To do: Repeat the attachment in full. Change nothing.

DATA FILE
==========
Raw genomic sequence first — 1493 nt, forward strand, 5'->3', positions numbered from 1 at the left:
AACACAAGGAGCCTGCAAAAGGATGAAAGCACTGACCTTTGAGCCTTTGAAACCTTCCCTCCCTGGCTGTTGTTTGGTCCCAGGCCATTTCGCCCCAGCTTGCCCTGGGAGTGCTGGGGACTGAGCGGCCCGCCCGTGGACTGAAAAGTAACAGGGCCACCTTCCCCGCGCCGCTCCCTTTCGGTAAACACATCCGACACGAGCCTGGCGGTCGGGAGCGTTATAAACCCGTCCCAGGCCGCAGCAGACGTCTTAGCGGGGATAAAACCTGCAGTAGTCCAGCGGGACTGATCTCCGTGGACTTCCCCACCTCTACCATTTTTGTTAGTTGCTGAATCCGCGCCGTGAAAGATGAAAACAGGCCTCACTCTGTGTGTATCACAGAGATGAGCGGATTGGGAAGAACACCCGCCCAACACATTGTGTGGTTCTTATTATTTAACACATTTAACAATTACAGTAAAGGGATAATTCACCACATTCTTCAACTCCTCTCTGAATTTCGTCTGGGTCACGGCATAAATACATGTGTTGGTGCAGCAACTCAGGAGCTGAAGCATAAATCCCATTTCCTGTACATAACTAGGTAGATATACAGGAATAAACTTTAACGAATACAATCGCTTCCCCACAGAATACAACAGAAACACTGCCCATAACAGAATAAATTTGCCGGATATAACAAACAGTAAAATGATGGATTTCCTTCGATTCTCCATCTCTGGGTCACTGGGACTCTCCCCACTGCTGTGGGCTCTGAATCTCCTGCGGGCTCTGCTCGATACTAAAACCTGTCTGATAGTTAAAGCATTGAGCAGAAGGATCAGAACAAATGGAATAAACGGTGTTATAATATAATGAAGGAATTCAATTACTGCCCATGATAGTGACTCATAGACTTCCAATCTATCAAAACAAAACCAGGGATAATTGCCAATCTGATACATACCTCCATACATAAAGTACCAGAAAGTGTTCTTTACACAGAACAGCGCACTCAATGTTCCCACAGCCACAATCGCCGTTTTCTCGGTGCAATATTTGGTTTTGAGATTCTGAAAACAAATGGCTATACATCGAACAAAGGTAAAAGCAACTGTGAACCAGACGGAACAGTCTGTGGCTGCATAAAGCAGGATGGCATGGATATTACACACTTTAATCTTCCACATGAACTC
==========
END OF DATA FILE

Raw genomic sequence first — 1493 nt, forward strand, 5'->3', positions numbered from 1 at the left:
AACACAAGGAGCCTGCAAAAGGATGAAAGCACTGACCTTTGAGCCTTTGAAACCTTCCCTCCCTGGCTGTTGTTTGGTCCCAGGCCATTTCGCCCCAGCTTGCCCTGGGAGTGCTGGGGACTGAGCGGCCCGCCCGTGGACTGAAAAGTAACAGGGCCACCTTCCCCGCGCCGCTCCCTTTCGGTAAACACATCCGACACGAGCCTGGCGGTCGGGAGCGTTATAAACCCGTCCCAGGCCGCAGCAGACGTCTTAGCGGGGATAAAACCTGCAGTAGTCCAGCGGGACTGATCTCCGTGGACTTCCCCACCTCTACCATTTTTGTTAGTTGCTGAATCCGCGCCGTGAAAGATGAAAACAGGCCTCACTCTGTGTGTATCACAGAGATGAGCGGATTGGGAAGAACACCCGCCCAACACATTGTGTGGTTCTTATTATTTAACACATTTAACAATTACAGTAAAGGGATAATTCACCACATTCTTCAACTCCTCTCTGAATTTCGTCTGGGTCACGGCATAAATACATGTGTTGGTGCAGCAACTCAGGAGCTGAAGCATAAATCCCATTTCCTGTACATAACTAGGTAGATATACAGGAATAAACTTTAACGAATACAATCGCTTCCCCACAGAATACAACAGAAACACTGCCCATAACAGAATAAATTTGCCGGATATAACAAACAGTAAAATGATGGATTTCCTTCGATTCTCCATCTCTGGGTCACTGGGACTCTCCCCACTGCTGTGGGCTCTGAATCTCCTGCGGGCTCTGCTCGATACTAAAACCTGTCTGATAGTTAAAGCATTGAGCAGAAGGATCAGAACAAATGGAATAAACGGTGTTATAATATAATGAAGGAATTCAATTACTGCCCATGATAGTGACTCATAGACTTCCAATCTATCAAAACAAAACCAGGGATAATTGCCAATCTGATACATACCTCCATACATAAAGTACCAGAAAGTGTTCTTTACACAGAACAGCGCACTCAATGTTCCCACAGCCACAATCGCCGTTTTCTCGGTGCAATATTTGGTTTTGAGATTCTGAAAACAAATGGCTATACATCGAACAAAGGTAAAAGCAACTGTGAACCAGACGGAACAGTCTGTGGCTGCATAAAGCAGGATGGCATGGATATTACACACTTTAATCTTCCACATGAACTC